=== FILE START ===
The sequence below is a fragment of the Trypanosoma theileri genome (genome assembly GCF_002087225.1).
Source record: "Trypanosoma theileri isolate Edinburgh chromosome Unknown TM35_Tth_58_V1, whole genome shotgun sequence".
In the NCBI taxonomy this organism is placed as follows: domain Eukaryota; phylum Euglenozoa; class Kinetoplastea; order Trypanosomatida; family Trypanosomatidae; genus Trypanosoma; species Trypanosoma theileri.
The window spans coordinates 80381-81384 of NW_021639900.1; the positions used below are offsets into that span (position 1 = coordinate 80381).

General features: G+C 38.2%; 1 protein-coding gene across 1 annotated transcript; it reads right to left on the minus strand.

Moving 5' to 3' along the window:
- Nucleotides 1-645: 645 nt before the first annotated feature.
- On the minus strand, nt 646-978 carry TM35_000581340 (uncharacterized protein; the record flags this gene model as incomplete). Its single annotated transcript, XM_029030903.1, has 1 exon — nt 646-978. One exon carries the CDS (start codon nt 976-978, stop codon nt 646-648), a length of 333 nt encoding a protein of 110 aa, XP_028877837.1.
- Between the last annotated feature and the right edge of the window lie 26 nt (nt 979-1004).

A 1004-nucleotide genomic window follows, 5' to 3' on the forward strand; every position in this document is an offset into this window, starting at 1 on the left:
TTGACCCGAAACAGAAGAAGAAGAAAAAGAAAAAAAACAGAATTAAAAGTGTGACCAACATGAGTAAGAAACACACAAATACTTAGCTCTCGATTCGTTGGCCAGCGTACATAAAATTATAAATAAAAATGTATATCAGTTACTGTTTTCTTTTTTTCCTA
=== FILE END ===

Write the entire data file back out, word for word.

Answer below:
The sequence below is a fragment of the Trypanosoma theileri genome (genome assembly GCF_002087225.1).
Source record: "Trypanosoma theileri isolate Edinburgh chromosome Unknown TM35_Tth_58_V1, whole genome shotgun sequence".
In the NCBI taxonomy this organism is placed as follows: domain Eukaryota; phylum Euglenozoa; class Kinetoplastea; order Trypanosomatida; family Trypanosomatidae; genus Trypanosoma; species Trypanosoma theileri.
The window spans coordinates 80381-81384 of NW_021639900.1; the positions used below are offsets into that span (position 1 = coordinate 80381).

General features: G+C 38.2%; 1 protein-coding gene across 1 annotated transcript; it reads right to left on the minus strand.

Moving 5' to 3' along the window:
- Nucleotides 1-645: 645 nt before the first annotated feature.
- On the minus strand, nt 646-978 carry TM35_000581340 (uncharacterized protein; the record flags this gene model as incomplete). Its single annotated transcript, XM_029030903.1, has 1 exon — nt 646-978. One exon carries the CDS (start codon nt 976-978, stop codon nt 646-648), a length of 333 nt encoding a protein of 110 aa, XP_028877837.1.
- Between the last annotated feature and the right edge of the window lie 26 nt (nt 979-1004).

A 1004-nucleotide genomic window follows, 5' to 3' on the forward strand; every position in this document is an offset into this window, starting at 1 on the left:
TTGACCCGAAACAGAAGAAGAAGAAAAAGAAAAAAAACAGAATTAAAAGTGTGACCAACATGAGTAAGAAACACACAAATACTTAGCTCTCGATTCGTTGGCCAGCGTACATAAAATTATAAATAAAAATGTATATCAGTTACTGTTTTCTTTTTTTCCTA